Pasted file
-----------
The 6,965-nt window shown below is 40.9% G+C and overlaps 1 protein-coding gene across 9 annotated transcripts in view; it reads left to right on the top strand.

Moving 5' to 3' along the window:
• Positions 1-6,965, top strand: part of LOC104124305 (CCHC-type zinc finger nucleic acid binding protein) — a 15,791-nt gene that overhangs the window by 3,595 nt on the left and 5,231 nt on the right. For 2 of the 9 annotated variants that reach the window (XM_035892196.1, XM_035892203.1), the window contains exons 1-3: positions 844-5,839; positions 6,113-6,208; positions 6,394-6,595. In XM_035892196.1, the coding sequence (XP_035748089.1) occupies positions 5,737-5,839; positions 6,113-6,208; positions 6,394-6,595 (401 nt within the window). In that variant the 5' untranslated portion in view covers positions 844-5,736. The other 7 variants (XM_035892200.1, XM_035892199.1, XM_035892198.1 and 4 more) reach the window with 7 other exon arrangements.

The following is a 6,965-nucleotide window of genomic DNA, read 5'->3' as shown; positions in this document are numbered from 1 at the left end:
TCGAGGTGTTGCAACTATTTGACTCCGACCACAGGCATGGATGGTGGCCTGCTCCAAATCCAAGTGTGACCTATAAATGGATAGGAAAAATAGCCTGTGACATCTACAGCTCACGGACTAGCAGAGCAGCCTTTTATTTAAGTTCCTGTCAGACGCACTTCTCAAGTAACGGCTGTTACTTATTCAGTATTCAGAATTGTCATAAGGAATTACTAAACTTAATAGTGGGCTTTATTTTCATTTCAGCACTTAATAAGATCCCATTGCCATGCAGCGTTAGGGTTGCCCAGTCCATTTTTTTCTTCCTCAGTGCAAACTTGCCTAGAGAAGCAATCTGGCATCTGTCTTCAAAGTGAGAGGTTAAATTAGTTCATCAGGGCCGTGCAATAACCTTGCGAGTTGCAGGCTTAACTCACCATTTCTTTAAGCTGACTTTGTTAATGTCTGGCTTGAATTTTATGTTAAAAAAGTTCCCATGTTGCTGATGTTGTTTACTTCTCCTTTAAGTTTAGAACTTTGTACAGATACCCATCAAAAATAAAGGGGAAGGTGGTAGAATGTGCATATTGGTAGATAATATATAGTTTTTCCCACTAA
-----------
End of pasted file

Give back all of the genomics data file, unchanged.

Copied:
The 6,965-nt window shown below is 40.9% G+C and overlaps 1 protein-coding gene across 9 annotated transcripts in view; it reads left to right on the top strand.

Moving 5' to 3' along the window:
• Positions 1-6,965, top strand: part of LOC104124305 (CCHC-type zinc finger nucleic acid binding protein) — a 15,791-nt gene that overhangs the window by 3,595 nt on the left and 5,231 nt on the right. For 2 of the 9 annotated variants that reach the window (XM_035892196.1, XM_035892203.1), the window contains exons 1-3: positions 844-5,839; positions 6,113-6,208; positions 6,394-6,595. In XM_035892196.1, the coding sequence (XP_035748089.1) occupies positions 5,737-5,839; positions 6,113-6,208; positions 6,394-6,595 (401 nt within the window). In that variant the 5' untranslated portion in view covers positions 844-5,736. The other 7 variants (XM_035892200.1, XM_035892199.1, XM_035892198.1 and 4 more) reach the window with 7 other exon arrangements.

The following is a 6,965-nucleotide window of genomic DNA, read 5'->3' as shown; positions in this document are numbered from 1 at the left end:
TCGAGGTGTTGCAACTATTTGACTCCGACCACAGGCATGGATGGTGGCCTGCTCCAAATCCAAGTGTGACCTATAAATGGATAGGAAAAATAGCCTGTGACATCTACAGCTCACGGACTAGCAGAGCAGCCTTTTATTTAAGTTCCTGTCAGACGCACTTCTCAAGTAACGGCTGTTACTTATTCAGTATTCAGAATTGTCATAAGGAATTACTAAACTTAATAGTGGGCTTTATTTTCATTTCAGCACTTAATAAGATCCCATTGCCATGCAGCGTTAGGGTTGCCCAGTCCATTTTTTTCTTCCTCAGTGCAAACTTGCCTAGAGAAGCAATCTGGCATCTGTCTTCAAAGTGAGAGGTTAAATTAGTTCATCAGGGCCGTGCAATAACCTTGCGAGTTGCAGGCTTAACTCACCATTTCTTTAAGCTGACTTTGTTAATGTCTGGCTTGAATTTTATGTTAAAAAAGTTCCCATGTTGCTGATGTTGTTTACTTCTCCTTTAAGTTTAGAACTTTGTACAGATACCCATCAAAAATAAAGGGGAAGGTGGTAGAATGTGCATATTGGTAGATAATATATAGTTTTTCCCACTAA